But for now, let the Lord ask you, “Do you have faith to believe what I teach you on this?” Perhaps we can say with the Centurion, “I do believe, help my unbelief” or with the Apostles who said, “Increase our faith!” Or we can say with St. Thomas Aquinas:

Visus, tactus, gustus in te fallitur, (sight, touch and taste, in thee fail)
Sed auditu solo tuto creditur. (But only the hearing is safely believed)
Credo quidquid dixit Dei Filius; (I believe whatever the Son of God says)
Nil hoc verbo veritátis verius. (Nothing is more true than this word of truth).

But in the end we either have faith or will be famished. Either we will have the faith to approach the Lord’s table, or we will go unfed. Jesus says later, Unless you eat the flesh of the Son of Man and drink his Blood, you have no life in you (Jn 6:53). In other words, we starve spiritually without the faith that brings us to God’s table.

Behold how few come to the Lord’s table in these days, these days which so lack faith. Only 27% of American Catholics go to Mass anymore. If one has faith in the Eucharist, how can we stay away? We cannot. To the degree that we believe, will will never miss a Sunday. And our devotion to he Lord will grow daily. And our experience of the fullness of life (eternal life) will grow.

It’s either faith or famished. Do you believe?

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  1. RichardC says:

    An ox, or some other beast of burden, will sometimes stiffen its neck and refuse to accept the yoke that is being placed upon it. That is the imagery that corresponds to the phrase “a stiff-necked people”. I learned that watching EWTN. I suppose the yoke that Jesus wants us to carry is a cross: Luke 9:23: “And he said to all: If any man will come after me, let him deny himself, and take up his cross daily, and follow me.”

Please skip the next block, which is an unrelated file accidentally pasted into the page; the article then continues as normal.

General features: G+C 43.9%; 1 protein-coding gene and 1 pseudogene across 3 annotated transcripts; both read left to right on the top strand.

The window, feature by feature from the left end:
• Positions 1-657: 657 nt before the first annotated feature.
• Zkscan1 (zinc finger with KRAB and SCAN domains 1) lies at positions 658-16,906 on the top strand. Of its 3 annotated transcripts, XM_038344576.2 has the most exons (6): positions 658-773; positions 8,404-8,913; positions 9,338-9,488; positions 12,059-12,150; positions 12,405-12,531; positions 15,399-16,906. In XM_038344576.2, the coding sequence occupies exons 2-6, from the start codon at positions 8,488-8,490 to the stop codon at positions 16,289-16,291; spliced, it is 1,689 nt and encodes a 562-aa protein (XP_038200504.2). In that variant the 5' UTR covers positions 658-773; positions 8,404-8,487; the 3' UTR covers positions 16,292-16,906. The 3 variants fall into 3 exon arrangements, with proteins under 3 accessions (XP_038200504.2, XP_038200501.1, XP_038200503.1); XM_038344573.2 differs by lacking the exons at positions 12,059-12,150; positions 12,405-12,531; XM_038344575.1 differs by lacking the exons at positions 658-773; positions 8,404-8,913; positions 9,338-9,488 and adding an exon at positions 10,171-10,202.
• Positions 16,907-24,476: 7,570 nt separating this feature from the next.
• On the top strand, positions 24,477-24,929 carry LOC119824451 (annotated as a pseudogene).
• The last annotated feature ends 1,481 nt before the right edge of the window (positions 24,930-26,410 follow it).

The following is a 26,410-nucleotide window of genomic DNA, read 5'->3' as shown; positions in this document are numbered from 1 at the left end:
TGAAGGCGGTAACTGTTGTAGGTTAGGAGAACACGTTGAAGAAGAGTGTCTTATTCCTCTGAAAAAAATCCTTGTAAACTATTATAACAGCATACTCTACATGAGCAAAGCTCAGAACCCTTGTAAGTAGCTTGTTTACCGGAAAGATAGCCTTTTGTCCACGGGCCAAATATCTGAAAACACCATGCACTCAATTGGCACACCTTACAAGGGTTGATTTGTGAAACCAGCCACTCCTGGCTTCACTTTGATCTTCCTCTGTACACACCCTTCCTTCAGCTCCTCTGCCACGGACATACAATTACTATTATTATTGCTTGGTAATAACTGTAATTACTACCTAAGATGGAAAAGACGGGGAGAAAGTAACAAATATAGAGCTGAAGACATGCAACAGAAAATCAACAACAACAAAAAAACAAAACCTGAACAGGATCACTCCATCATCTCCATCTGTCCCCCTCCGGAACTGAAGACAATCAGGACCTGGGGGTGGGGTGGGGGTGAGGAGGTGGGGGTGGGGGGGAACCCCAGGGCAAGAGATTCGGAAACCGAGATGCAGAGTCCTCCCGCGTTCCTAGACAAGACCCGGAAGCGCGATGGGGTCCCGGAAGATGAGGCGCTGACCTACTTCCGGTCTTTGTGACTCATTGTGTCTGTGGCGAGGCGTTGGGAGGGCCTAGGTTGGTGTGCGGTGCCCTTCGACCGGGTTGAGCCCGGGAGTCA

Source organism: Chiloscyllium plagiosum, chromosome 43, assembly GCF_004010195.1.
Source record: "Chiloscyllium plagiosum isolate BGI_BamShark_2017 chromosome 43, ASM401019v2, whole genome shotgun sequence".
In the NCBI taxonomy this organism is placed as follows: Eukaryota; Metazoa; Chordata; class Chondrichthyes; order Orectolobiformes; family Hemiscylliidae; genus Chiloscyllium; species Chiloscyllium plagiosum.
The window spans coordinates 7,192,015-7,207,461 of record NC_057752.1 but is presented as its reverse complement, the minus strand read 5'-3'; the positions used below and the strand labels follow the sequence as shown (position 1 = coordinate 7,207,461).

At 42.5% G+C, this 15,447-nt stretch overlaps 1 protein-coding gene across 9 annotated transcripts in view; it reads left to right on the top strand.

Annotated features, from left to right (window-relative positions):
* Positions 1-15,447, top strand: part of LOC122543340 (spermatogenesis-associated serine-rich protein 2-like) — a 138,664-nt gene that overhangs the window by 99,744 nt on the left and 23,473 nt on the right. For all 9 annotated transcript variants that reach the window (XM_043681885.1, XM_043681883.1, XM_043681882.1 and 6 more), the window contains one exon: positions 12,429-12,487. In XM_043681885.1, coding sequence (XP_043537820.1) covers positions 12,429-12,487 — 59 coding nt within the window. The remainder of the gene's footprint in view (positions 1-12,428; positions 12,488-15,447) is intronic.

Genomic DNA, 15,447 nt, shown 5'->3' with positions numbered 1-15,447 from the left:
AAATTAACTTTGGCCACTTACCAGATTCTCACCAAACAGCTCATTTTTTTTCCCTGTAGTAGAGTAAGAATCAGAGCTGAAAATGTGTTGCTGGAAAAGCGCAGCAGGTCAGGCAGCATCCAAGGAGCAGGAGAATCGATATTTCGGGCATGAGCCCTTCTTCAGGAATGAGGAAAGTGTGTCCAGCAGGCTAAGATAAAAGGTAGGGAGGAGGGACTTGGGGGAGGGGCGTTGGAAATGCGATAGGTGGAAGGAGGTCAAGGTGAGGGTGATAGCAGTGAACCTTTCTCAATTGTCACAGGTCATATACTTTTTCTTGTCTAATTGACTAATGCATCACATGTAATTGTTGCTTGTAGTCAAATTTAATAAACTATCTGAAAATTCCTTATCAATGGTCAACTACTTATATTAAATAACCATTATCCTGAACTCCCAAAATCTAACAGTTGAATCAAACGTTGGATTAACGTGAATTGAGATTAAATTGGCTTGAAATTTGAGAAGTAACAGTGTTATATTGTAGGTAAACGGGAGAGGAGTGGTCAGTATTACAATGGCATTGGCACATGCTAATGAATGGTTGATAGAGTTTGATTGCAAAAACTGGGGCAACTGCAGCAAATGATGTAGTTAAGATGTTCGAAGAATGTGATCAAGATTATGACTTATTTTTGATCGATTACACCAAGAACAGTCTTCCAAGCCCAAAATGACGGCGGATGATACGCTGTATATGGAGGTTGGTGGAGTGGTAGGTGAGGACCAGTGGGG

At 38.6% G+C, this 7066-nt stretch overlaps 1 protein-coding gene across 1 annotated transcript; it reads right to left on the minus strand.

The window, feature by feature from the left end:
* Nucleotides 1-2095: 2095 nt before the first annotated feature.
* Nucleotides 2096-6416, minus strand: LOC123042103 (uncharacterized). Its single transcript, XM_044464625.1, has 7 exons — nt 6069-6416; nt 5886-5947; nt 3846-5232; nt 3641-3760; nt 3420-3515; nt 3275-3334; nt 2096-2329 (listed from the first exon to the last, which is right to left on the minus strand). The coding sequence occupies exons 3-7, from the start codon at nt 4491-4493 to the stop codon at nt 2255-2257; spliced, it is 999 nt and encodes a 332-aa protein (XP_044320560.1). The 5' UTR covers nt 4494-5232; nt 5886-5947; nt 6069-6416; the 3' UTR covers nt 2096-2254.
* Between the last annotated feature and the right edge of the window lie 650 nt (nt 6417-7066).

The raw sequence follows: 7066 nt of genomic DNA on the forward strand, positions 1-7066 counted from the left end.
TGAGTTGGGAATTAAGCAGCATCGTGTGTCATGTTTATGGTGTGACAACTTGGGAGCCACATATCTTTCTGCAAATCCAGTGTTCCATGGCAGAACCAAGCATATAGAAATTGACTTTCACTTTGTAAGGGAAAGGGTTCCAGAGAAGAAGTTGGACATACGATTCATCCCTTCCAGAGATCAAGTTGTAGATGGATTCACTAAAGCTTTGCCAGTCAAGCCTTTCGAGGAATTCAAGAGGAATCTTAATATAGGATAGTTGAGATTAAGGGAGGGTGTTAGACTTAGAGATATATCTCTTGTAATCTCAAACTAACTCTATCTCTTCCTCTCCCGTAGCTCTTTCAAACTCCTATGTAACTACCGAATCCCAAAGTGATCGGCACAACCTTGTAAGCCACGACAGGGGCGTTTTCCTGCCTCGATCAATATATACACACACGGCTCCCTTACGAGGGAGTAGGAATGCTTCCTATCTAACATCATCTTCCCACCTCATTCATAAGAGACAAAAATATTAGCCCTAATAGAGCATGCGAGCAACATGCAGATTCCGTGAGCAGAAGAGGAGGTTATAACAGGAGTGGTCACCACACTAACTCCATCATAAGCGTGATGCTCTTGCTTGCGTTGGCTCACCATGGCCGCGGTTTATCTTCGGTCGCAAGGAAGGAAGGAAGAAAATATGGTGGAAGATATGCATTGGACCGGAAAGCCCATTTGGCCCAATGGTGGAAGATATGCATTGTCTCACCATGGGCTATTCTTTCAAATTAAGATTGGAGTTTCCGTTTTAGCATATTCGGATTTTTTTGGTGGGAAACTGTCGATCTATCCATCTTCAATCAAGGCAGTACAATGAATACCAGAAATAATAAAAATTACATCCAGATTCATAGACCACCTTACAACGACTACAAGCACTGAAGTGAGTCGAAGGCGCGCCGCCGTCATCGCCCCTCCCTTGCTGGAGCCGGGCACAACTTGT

2. Annette Strachan says:

    Once God has called, faith never leaves; it just ebbs and flows for some. ..

  3. Cynthia BC says:

    From Mendelssohn’s Elijah, based on today’s Old Testament reading:

    http://www.youtube.com/watch?v=ousIwC3A6FA

    Unfortunately I didn’t find the movement in which the angel tells Elijah to get off his duff and go to Horeb

  4. Cathy says:

    “The Body of Christ.” “AMEN.” Thank You, dear Jesus, for your Sacrifice for me, your great Love, and your wondrous gift to me of yourself in the Eucharist.
    I pray with the Angel of Peace of Fatima: “My God, I believe, I adore, I hope, and I love Thee. I beg pardon for those who do not believe, do not adore, do not hope, and do not love Thee.”
    …I wrote my MA Theology thesis on St. Thomas Aquinas’ conceptualization of the Eucharistic Real Presence . This period of writing was one of the most profoundly moving and spiritually enriching experiences of my life. Thank You, my sweet Jesus.

  5. Annette Strachan says:

    “Hosea” Text and music: Gregory Norbert, OSB.

  6. Peter Wolczuk says:

    In today’s daily reading of the Bible, as I work through it, Proverbs 3:8 came up. I don’t know if this was prophetic. It’s a Mystery to me.

    • Navel – The central region of the body is taken as the representative of all the vital organs. For “health” we should read healing, or, as in the marg. There is probably a reference to the local applications used by the surgery of the period as means of healing.

      • Peter Wolczuk says:

        My apologies. A blunder seemingly of carelessness. The quote was Proverbs 30:8.
        Then again, God can use all of us for His ends, even our imperfections as He walks straight on our crooked paths. Proverbs 3:8 is very inspiring in the here and now that I’ve just looked back on it with.
        That one about walking straight on crooked paths says it so well to help me understand and I take this opportunity to thank you for it.